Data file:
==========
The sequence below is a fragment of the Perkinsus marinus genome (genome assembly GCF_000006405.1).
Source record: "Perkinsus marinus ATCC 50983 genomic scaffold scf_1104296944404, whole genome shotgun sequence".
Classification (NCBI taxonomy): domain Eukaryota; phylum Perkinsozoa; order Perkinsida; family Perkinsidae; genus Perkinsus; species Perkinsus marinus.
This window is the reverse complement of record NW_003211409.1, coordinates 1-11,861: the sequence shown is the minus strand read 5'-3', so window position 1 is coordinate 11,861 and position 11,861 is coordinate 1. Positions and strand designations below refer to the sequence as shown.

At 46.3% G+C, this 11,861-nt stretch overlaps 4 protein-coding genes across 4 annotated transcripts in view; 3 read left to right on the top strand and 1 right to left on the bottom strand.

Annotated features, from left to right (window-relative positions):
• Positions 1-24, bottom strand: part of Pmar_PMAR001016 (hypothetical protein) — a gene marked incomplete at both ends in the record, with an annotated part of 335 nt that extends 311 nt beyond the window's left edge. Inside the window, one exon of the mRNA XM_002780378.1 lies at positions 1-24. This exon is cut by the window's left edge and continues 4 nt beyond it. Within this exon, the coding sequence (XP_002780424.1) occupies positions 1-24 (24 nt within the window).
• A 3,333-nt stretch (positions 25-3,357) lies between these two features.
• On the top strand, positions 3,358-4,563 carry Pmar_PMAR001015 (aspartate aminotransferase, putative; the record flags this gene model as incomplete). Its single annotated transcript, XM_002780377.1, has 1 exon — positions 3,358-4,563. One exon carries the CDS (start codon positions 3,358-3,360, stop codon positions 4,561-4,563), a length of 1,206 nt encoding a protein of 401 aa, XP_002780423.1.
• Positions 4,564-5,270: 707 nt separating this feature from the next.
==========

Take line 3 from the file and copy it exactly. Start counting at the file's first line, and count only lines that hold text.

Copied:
Classification (NCBI taxonomy): domain Eukaryota; phylum Perkinsozoa; order Perkinsida; family Perkinsidae; genus Perkinsus; species Perkinsus marinus.